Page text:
Explicit teaching and implicit learning of Chinese characters

Lily CHAN, Terezinha NUNES

Research output: Chapter in Book/Report/Conference proceedingChapters


To read and write Chinese require an ability to recognise more than 1,000 basic graphic units. Very few studies have looked into the perceptual learning process of these graphic units at the initial stage when young children are being introduced to the script. Two tasks were developed to tap children‘s understanding of graphic properties of written Chinese. In the name writing task, we investigated whether preschool children, aged 3-5, (1) would differentiate drawing from writing, (2) used a correspondence between character and syllable in their writing, (3) used multiple units within one character or across characters, and (4) respected some of the supra-segmented properties of written Chinese. In the graphic acceptability task, we examined if 5-9 years old children could make orthographic judgements based on positioning and graphic properties of the stroke-patterns. Our results indicated that preschool children could already demonstrate some knowledge of the properties of graphic units in Chinese by using strokes or made-up stroke-patterns in their name writing. Five and six-year-olds rejected words with illegal graphic features and seven- and eight-years-olds distinguished nonwords from pseudowords based on illegal position of stroke-patterns. We conclude that Chinese children implicitly learn graphic properties of the writing System which arc crucial in the learning process, the possibility to shift perceptual learning of graphic properties of written Chinese from implicit learning to explicit teaching deserves further investigation. The aim of this chapter is to analyze children’s developing knowledge of the graphic units that arc related to speech units in Chinese and the difference between what children arc explicitly taught and what they learn implicitly about these graphic units. The term ‘implicit‘ is used here to indicate that both Chinese children and adults are usually unaware of those formal characteristics of their script that are analyzed in this paper (see, for example, Berry & Dienes, 1993, for a conceptualization of implicit learning). In the introductory section, we consider briefly the development of children‘s recognition of graphic units in alphabetic scripts and explain some of the difficulties in the identification of graphic units in written Chinese. In the second section, the basic approach to the teaching of these units in Hong Kong is succinctly presented. The third section contains results of investigations about Chinese children‘s knowledge of graphic Units in written Chinese. In the final section, we consider implications of these results for the teaching of written Chinese and examine the connection between explicit teaching and implicit learning in a more general way. Copyright © 2001 Kluwer Academic.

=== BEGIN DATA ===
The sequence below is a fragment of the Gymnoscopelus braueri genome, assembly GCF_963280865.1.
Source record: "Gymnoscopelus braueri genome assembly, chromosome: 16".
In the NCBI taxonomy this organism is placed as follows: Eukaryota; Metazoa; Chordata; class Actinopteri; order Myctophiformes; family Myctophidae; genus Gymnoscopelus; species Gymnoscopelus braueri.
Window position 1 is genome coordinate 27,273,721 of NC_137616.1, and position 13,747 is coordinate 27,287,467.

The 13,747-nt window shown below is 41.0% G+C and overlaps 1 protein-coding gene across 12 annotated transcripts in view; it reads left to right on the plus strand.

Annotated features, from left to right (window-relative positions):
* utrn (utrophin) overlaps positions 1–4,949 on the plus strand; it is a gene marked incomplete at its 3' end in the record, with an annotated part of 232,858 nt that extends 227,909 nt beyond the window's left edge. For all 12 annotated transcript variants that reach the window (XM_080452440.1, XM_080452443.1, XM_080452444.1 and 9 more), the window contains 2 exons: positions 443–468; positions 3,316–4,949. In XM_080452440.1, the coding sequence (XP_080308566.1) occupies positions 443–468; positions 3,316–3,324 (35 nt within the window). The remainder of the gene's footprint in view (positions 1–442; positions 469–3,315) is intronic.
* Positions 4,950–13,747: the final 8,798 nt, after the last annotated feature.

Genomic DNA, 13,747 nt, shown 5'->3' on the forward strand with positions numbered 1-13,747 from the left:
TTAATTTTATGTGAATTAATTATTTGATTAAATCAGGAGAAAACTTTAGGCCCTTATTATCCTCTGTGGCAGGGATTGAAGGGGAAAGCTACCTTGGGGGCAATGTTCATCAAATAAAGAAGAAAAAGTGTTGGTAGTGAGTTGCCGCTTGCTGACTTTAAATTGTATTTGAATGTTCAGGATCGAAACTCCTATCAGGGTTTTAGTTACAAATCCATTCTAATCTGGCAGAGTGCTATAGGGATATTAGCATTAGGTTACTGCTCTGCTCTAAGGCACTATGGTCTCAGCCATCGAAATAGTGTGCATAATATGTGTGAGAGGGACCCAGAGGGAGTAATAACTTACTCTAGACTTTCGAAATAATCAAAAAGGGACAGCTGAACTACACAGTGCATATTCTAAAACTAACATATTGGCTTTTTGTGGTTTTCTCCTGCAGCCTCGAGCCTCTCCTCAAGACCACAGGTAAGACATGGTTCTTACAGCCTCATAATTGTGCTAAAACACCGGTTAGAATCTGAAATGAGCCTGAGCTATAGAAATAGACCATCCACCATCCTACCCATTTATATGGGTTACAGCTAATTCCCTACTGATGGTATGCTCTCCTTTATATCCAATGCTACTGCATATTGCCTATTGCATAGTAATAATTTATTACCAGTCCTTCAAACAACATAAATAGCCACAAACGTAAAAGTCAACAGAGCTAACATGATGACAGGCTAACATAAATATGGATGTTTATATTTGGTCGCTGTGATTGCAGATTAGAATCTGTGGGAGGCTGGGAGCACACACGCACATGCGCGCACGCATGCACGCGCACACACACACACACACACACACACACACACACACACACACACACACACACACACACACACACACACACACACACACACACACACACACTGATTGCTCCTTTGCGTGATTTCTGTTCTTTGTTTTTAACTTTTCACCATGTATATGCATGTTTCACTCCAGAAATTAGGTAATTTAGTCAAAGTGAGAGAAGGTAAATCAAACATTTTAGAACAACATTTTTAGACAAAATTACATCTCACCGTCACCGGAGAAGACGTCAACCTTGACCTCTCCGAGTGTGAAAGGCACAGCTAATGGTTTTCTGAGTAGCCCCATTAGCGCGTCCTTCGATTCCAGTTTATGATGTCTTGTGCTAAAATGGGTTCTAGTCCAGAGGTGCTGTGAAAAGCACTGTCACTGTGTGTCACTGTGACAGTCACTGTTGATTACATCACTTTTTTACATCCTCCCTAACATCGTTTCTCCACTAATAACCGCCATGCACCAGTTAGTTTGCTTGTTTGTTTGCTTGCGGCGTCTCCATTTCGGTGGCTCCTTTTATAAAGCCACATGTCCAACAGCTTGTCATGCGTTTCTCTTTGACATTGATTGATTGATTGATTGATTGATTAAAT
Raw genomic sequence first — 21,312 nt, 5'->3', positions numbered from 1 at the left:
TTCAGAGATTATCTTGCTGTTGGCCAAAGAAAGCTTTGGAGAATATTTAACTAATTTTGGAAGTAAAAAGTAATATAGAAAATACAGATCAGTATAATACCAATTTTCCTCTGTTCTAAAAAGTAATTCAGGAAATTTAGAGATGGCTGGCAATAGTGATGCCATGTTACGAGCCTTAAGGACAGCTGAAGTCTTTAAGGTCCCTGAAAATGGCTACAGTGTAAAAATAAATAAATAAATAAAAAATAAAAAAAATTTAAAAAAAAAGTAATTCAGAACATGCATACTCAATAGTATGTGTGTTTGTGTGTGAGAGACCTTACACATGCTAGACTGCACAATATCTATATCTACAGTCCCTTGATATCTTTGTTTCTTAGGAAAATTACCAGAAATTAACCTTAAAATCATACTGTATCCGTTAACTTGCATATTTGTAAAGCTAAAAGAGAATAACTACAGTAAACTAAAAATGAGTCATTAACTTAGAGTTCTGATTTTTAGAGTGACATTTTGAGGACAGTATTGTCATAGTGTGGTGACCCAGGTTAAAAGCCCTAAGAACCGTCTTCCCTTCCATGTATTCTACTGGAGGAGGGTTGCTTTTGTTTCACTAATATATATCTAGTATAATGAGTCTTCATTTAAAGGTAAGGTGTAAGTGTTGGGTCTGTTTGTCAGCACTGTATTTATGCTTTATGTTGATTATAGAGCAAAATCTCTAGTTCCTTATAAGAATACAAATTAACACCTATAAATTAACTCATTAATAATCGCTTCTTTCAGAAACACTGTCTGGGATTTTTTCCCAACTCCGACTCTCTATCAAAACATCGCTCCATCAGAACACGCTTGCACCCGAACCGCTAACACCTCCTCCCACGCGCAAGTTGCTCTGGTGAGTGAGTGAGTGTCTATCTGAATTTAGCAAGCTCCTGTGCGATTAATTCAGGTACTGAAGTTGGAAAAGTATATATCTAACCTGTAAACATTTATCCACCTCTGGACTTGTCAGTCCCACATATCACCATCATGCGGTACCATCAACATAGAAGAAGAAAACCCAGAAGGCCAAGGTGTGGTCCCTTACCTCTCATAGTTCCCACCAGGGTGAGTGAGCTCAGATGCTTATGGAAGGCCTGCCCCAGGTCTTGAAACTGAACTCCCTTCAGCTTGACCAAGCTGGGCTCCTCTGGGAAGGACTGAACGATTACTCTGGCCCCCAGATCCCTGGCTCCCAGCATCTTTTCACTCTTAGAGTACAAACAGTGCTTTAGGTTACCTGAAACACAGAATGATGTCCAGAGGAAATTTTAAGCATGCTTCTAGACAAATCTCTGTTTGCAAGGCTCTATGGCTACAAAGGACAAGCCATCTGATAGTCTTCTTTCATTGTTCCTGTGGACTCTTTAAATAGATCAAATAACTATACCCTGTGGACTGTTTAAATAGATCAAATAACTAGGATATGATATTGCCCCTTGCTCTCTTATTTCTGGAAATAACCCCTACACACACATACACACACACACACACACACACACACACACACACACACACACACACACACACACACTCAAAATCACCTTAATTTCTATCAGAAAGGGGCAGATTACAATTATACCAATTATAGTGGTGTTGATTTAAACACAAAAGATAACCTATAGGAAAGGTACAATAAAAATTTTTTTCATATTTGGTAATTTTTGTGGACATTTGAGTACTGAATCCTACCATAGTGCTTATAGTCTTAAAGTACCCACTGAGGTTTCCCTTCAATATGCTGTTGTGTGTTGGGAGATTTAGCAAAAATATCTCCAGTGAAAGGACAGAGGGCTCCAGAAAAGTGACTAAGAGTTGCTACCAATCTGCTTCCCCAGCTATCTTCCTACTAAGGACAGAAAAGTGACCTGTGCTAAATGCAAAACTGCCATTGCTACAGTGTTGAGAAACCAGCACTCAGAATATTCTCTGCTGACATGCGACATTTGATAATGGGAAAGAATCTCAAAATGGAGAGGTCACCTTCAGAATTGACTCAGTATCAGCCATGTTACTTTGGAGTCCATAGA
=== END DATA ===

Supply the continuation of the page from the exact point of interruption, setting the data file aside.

Original languageEnglish
Title of host publicationDevelopmental aspects in learning to write
EditorsLiliana TOLCHINSKY
Place of PublicationDordrecht, the Netherlands
PublisherKluwer Academic
ISBN (Print)9780792370635, 0792369793, 9789401007344
Publication statusPublished - 2001


Chan, L., & Nunes, T. (2001). Explicit teaching and implicit learning of Chinese characters. In L. Tolchinsky (Ed.), Developmental aspects in learning to write (pp. 33-53). Dordrecht, the Netherlands: Kluwer Academic.


  • Preschool children
  • Chinese characters
  • Perceptual learning
  • Stroke patterns
  • Strokes
  • Implicit learning
  • Children's writings


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